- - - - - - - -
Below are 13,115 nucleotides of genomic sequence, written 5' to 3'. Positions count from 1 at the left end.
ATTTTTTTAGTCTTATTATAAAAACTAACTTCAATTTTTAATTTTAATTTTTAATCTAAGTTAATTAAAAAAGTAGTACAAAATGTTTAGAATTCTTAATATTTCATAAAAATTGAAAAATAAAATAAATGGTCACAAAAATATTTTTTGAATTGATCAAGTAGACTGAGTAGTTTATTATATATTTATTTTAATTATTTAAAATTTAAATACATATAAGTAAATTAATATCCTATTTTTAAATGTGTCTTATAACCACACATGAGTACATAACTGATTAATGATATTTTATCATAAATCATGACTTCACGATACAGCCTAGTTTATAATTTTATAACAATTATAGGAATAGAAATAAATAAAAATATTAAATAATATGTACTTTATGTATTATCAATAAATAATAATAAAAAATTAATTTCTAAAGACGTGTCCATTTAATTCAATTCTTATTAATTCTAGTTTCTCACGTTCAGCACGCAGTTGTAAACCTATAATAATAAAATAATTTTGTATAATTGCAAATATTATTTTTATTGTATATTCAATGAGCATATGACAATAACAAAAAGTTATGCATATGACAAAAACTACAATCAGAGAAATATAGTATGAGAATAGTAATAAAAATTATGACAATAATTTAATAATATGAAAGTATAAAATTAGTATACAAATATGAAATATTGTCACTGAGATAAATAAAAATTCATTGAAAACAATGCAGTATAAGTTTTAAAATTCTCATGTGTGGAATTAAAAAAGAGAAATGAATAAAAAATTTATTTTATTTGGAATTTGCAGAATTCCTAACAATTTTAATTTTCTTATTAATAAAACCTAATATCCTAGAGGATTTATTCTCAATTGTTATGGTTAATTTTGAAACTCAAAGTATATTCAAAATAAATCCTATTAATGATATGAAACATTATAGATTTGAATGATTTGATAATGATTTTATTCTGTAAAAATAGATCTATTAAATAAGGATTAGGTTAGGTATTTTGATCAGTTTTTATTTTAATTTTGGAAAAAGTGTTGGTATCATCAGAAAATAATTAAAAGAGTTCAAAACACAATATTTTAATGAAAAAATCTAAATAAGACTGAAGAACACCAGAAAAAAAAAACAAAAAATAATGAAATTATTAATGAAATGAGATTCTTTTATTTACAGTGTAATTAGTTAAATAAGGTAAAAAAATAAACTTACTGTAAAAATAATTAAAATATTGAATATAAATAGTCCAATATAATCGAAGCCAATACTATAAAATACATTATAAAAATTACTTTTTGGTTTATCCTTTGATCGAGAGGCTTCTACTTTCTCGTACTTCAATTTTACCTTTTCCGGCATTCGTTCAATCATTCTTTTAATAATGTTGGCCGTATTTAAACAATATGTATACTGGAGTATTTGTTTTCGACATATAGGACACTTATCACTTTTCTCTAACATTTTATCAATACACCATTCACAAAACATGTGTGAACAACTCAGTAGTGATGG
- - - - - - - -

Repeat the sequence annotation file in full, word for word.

Below are 13,115 nucleotides of genomic sequence, written 5' to 3'. Positions count from 1 at the left end.
ATTTTTTTAGTCTTATTATAAAAACTAACTTCAATTTTTAATTTTAATTTTTAATCTAAGTTAATTAAAAAAGTAGTACAAAATGTTTAGAATTCTTAATATTTCATAAAAATTGAAAAATAAAATAAATGGTCACAAAAATATTTTTTGAATTGATCAAGTAGACTGAGTAGTTTATTATATATTTATTTTAATTATTTAAAATTTAAATACATATAAGTAAATTAATATCCTATTTTTAAATGTGTCTTATAACCACACATGAGTACATAACTGATTAATGATATTTTATCATAAATCATGACTTCACGATACAGCCTAGTTTATAATTTTATAACAATTATAGGAATAGAAATAAATAAAAATATTAAATAATATGTACTTTATGTATTATCAATAAATAATAATAAAAAATTAATTTCTAAAGACGTGTCCATTTAATTCAATTCTTATTAATTCTAGTTTCTCACGTTCAGCACGCAGTTGTAAACCTATAATAATAAAATAATTTTGTATAATTGCAAATATTATTTTTATTGTATATTCAATGAGCATATGACAATAACAAAAAGTTATGCATATGACAAAAACTACAATCAGAGAAATATAGTATGAGAATAGTAATAAAAATTATGACAATAATTTAATAATATGAAAGTATAAAATTAGTATACAAATATGAAATATTGTCACTGAGATAAATAAAAATTCATTGAAAACAATGCAGTATAAGTTTTAAAATTCTCATGTGTGGAATTAAAAAAGAGAAATGAATAAAAAATTTATTTTATTTGGAATTTGCAGAATTCCTAACAATTTTAATTTTCTTATTAATAAAACCTAATATCCTAGAGGATTTATTCTCAATTGTTATGGTTAATTTTGAAACTCAAAGTATATTCAAAATAAATCCTATTAATGATATGAAACATTATAGATTTGAATGATTTGATAATGATTTTATTCTGTAAAAATAGATCTATTAAATAAGGATTAGGTTAGGTATTTTGATCAGTTTTTATTTTAATTTTGGAAAAAGTGTTGGTATCATCAGAAAATAATTAAAAGAGTTCAAAACACAATATTTTAATGAAAAAATCTAAATAAGACTGAAGAACACCAGAAAAAAAAAACAAAAAATAATGAAATTATTAATGAAATGAGATTCTTTTATTTACAGTGTAATTAGTTAAATAAGGTAAAAAAATAAACTTACTGTAAAAATAATTAAAATATTGAATATAAATAGTCCAATATAATCGAAGCCAATACTATAAAATACATTATAAAAATTACTTTTTGGTTTATCCTTTGATCGAGAGGCTTCTACTTTCTCGTACTTCAATTTTACCTTTTCCGGCATTCGTTCAATCATTCTTTTAATAATGTTGGCCGTATTTAAACAATATGTATACTGGAGTATTTGTTTTCGACATATAGGACACTTATCACTTTTCTCTAACATTTTATCAATACACCATTCACAAAACATGTGTGAACAACTCAGTAGTGATGG